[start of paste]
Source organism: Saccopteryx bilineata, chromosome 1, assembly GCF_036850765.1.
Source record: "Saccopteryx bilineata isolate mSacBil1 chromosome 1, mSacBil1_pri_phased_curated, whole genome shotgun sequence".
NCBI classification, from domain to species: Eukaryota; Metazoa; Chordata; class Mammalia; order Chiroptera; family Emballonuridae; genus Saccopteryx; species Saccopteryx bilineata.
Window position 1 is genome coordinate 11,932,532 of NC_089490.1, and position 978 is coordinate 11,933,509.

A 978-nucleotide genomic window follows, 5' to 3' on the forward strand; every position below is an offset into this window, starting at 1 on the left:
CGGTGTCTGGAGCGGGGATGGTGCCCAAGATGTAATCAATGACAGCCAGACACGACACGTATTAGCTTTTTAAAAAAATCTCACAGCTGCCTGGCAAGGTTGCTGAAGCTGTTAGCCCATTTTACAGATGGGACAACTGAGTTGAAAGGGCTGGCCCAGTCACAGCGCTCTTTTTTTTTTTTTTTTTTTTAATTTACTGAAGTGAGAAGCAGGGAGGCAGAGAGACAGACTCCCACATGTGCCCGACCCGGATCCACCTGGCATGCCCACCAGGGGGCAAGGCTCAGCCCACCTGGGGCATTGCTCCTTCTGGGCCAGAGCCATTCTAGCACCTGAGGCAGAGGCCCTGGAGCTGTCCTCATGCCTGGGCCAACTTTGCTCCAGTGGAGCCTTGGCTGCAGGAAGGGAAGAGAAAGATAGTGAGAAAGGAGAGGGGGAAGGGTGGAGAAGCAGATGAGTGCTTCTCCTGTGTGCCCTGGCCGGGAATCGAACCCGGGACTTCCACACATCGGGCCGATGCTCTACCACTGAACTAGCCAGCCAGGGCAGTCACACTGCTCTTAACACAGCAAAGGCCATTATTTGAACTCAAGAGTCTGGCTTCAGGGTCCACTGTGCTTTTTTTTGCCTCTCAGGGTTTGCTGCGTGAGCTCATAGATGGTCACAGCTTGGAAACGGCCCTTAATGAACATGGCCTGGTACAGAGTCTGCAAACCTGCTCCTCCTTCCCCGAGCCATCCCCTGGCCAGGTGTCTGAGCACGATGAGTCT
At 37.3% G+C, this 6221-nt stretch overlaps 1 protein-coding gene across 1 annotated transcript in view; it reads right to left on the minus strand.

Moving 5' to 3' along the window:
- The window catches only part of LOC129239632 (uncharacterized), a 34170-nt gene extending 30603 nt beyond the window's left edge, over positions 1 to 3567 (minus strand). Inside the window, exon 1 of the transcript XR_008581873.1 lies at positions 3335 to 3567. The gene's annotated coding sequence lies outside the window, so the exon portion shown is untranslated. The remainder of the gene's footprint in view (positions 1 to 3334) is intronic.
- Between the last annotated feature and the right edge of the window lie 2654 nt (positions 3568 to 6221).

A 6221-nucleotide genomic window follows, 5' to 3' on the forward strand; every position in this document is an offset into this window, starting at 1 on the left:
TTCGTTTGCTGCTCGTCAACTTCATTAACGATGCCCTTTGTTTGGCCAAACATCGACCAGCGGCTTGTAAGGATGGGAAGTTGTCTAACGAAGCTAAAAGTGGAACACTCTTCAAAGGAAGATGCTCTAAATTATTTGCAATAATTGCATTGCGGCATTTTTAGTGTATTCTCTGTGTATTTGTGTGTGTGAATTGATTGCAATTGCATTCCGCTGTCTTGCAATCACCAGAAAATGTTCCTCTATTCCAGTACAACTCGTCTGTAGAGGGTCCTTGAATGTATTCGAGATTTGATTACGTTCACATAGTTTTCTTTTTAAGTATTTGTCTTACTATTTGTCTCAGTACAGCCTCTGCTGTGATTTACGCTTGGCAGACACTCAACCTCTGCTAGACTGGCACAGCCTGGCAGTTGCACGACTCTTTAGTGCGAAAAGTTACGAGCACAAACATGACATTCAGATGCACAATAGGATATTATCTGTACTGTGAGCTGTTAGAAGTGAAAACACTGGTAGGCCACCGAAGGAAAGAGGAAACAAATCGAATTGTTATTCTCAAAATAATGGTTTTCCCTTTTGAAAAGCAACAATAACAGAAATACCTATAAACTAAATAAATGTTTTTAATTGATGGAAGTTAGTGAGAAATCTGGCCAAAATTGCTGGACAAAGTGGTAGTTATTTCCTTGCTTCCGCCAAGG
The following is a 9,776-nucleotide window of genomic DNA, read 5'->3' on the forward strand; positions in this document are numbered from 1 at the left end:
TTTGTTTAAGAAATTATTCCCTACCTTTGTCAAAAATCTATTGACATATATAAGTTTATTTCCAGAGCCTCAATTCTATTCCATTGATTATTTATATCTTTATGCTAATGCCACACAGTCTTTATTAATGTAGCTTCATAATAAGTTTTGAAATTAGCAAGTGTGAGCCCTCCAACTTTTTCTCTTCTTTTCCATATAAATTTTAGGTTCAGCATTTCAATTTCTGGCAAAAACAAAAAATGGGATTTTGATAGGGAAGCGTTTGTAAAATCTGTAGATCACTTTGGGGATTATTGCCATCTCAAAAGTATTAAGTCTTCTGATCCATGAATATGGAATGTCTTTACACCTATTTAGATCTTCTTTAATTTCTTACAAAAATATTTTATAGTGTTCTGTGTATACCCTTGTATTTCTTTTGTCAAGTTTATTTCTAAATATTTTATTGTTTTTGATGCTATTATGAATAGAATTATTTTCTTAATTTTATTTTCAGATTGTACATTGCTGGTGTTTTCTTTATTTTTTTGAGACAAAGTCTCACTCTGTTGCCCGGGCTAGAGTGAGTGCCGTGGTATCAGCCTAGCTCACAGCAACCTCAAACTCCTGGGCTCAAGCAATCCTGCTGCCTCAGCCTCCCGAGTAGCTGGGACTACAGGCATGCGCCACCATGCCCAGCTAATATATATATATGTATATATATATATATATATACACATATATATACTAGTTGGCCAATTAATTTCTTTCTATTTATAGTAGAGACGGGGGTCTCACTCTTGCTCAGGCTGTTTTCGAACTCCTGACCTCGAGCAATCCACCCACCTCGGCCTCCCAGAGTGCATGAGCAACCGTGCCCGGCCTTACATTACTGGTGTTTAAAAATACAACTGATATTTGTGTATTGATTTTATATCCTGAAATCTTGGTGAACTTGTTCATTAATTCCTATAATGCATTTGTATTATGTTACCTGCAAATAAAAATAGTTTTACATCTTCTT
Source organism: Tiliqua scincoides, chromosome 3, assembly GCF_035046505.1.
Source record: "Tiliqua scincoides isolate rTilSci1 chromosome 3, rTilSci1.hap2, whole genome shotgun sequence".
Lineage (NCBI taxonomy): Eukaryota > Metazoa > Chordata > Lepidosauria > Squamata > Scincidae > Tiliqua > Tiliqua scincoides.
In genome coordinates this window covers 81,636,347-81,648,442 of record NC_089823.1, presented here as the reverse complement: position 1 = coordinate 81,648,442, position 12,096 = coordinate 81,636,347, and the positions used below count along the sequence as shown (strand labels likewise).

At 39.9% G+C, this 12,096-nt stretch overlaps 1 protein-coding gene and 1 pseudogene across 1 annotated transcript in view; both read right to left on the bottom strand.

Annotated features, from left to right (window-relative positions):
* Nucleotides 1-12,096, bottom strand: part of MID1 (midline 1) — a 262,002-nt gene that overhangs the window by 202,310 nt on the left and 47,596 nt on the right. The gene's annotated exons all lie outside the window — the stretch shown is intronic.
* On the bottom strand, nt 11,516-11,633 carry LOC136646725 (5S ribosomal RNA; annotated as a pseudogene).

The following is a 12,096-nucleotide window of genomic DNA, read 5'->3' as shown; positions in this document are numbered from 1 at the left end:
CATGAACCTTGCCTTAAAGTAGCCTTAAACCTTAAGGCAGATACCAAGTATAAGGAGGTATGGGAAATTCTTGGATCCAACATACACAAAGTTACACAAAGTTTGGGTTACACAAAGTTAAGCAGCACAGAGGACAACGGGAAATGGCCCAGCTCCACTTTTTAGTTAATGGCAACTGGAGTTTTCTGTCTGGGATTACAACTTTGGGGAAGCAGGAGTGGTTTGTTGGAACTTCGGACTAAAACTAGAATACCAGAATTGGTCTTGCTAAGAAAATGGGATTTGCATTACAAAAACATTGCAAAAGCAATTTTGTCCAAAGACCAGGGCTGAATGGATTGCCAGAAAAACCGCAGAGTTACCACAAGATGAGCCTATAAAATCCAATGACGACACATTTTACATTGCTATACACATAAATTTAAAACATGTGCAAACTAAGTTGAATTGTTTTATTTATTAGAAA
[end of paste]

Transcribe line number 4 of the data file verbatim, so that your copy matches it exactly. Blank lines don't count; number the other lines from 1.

Window position 1 is genome coordinate 11,932,532 of NC_089490.1, and position 978 is coordinate 11,933,509.